Question Three – How do you measure the successful engagement of volunteers in this agency?
This is an important one. If they talk only about growing volunteer number and hours for the simple sake of growing number and hours then run! Their response should ideally demonstrate that the engagement of volunteers is measured alongside the organisations mission – these two factors are inseparable!
Question Four – Do you have clear goals about where you would like to see the volunteer program head / grow?
You would hope this response is able to be clearly articulated, especially as they are heading through an interview process. However, that may not be the case! Be sure they are not simply working through a ‘replacement’ process but rather that they have clear ideas about the future of the program.
Question Five – What resources have you committed to this growth?
Possibly, the most critical of all these questions. This is also a direct flow on from the previous response they would have given to you. If they are serious about program growth and development they will not only know where they want to head but what resources they have to throw at achieving it! If you are going to accept an offer from this group, then be as sure as you can be that adequate resources (financial, physical and emotional) are available to you
Question Six – Does this agency value the input and feedback of volunteers and the volunteer department in its planning and review processes? Please explain.
It’s one thing to involve volunteers – another to seek their input. Ask them to articulate!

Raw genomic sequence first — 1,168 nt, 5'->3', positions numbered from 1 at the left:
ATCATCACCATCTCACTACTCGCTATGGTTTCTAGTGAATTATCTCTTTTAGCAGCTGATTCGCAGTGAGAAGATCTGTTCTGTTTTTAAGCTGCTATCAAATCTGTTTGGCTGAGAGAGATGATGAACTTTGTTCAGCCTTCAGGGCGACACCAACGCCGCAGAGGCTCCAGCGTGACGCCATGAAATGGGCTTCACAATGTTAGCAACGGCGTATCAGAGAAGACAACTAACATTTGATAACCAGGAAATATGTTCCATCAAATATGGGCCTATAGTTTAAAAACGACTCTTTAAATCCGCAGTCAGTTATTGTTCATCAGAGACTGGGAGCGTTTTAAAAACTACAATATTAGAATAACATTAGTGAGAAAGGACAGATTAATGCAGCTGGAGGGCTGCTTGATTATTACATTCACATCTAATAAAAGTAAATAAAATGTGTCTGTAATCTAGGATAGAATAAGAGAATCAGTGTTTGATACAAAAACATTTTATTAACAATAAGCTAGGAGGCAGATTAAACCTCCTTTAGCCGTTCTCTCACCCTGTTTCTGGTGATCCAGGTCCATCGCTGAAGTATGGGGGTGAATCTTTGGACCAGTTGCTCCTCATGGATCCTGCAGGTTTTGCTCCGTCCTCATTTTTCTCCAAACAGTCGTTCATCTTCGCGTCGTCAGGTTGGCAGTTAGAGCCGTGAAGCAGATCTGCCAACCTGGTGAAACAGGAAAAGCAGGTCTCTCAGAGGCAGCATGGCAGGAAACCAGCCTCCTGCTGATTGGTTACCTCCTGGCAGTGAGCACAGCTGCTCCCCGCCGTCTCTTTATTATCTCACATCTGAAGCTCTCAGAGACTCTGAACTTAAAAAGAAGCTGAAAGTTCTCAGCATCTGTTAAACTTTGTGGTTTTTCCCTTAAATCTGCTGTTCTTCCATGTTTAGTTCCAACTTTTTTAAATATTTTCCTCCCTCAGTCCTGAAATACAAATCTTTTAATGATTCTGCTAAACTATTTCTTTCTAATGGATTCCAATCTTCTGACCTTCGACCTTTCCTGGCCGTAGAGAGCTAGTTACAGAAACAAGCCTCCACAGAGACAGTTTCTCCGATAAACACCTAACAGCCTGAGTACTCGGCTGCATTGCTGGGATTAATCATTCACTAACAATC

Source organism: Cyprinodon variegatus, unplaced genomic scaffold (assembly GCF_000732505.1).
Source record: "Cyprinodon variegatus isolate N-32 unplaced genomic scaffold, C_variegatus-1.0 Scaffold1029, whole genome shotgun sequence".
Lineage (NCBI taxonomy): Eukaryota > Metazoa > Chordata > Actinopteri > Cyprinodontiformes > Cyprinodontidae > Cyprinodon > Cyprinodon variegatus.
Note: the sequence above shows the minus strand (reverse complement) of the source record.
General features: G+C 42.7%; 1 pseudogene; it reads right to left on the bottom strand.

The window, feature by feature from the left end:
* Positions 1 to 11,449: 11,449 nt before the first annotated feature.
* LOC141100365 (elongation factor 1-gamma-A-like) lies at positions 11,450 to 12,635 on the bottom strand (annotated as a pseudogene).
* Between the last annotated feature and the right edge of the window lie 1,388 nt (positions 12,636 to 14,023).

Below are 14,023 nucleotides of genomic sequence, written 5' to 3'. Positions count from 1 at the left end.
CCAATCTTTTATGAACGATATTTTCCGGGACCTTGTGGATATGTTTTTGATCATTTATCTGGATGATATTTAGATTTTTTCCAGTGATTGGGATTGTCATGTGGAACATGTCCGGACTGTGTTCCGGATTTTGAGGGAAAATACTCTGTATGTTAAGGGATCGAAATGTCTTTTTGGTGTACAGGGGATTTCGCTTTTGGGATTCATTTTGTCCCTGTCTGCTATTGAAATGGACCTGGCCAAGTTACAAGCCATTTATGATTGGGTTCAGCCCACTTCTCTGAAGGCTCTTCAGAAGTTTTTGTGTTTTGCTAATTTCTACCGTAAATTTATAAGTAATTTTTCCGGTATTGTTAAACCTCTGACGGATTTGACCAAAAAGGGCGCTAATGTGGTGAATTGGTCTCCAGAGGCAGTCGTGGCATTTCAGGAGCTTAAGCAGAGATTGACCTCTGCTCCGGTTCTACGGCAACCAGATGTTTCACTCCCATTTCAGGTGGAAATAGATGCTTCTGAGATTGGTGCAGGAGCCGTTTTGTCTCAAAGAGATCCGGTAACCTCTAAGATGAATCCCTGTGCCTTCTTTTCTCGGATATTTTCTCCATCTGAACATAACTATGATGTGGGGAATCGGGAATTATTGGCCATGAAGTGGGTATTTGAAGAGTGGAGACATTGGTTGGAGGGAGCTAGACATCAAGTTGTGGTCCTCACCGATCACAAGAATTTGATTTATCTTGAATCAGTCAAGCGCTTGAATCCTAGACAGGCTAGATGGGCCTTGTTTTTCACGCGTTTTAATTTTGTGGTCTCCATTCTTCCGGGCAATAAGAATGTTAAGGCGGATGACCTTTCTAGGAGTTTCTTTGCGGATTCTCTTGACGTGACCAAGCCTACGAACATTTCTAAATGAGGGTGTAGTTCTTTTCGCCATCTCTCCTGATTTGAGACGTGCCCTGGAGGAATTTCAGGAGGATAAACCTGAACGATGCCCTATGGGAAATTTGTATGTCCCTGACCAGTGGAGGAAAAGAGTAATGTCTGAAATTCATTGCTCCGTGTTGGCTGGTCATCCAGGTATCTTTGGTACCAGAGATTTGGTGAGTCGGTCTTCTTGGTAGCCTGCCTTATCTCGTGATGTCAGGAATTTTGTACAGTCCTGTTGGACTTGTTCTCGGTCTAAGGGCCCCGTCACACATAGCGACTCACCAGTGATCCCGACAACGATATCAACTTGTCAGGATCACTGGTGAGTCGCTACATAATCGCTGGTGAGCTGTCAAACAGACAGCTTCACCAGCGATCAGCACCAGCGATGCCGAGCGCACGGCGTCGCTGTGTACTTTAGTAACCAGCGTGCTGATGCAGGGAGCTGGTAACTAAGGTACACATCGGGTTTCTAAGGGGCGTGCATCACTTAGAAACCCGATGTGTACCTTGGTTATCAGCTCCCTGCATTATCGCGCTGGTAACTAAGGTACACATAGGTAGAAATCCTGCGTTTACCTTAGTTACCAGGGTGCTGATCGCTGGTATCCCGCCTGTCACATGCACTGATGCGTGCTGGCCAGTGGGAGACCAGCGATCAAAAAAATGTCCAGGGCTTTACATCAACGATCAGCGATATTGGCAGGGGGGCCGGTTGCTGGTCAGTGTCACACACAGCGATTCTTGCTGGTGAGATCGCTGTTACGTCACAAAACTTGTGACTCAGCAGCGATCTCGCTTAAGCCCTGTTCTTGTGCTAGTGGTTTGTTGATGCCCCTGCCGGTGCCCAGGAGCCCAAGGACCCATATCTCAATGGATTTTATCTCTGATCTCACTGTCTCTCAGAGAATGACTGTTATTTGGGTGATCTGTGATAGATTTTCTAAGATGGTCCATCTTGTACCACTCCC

Question Seven – Who will I be answerable to and what are their direct views of volunteer engagement?
It’s critical to understand that your direct line manager is on the same page as you. If they are not at the interview be alarmed! And if they are, don’t be afraid to eye ball them and ask. This person will be your first line of both defence and support. It’s such a critical relationship you need to make sure it is a good one.
Question Eight – What is the agency view of the position / role of the VM in an organisational context?
We are moving away from the role of volunteers now and focusing on the volunteer management role more specifically. Listen out for clues that give you an assurance that the Volunteer Manager is seen as a lynchpin in an organisational context. Is the Volunteer Manager part of the decision making team? Is the role valued and critical to the agency?. Do they consider your role to be that of a volunteer management ‘specialist’ and do they expect you’ll jump up and down and challenge stupid decisions they might be considering? Do they see your role as the one that just does the ‘busy work’ of volunteer recruitment or do they consider it to be more strategic?
Question Nine – What mechanisms are in place for me to be able to undertake professional development?
Make sure you can subscribe to journals, attend conferences and participate in network meetings. Ensure that the agency understand that this is a critical part of the role and that professional development is central to growth.
Question Ten – Ask for a referee!
By now they’ll either be sick of you or caught up in your zeal for the role! So why not hit them with one more whammy?! If they can ask you for a referee, there’s no rule to say you can’t ask for one back! Ask for the name of some employees or department heads – or even volunteers – to see if the rhetoric they are spinning you matches reality! If nothing else you’ll gain their attention and they’ll know you are serious about the role.
As Volunteer Managers I don’t need to remind you that an interview process should always be a two way process and by asking a series of the right questions there is a much higher possibility that you are going to find a suitable match for the skills that you bring to the table.
Try it – I’d love to hear the outcome.
I’d love to hear your feedback too!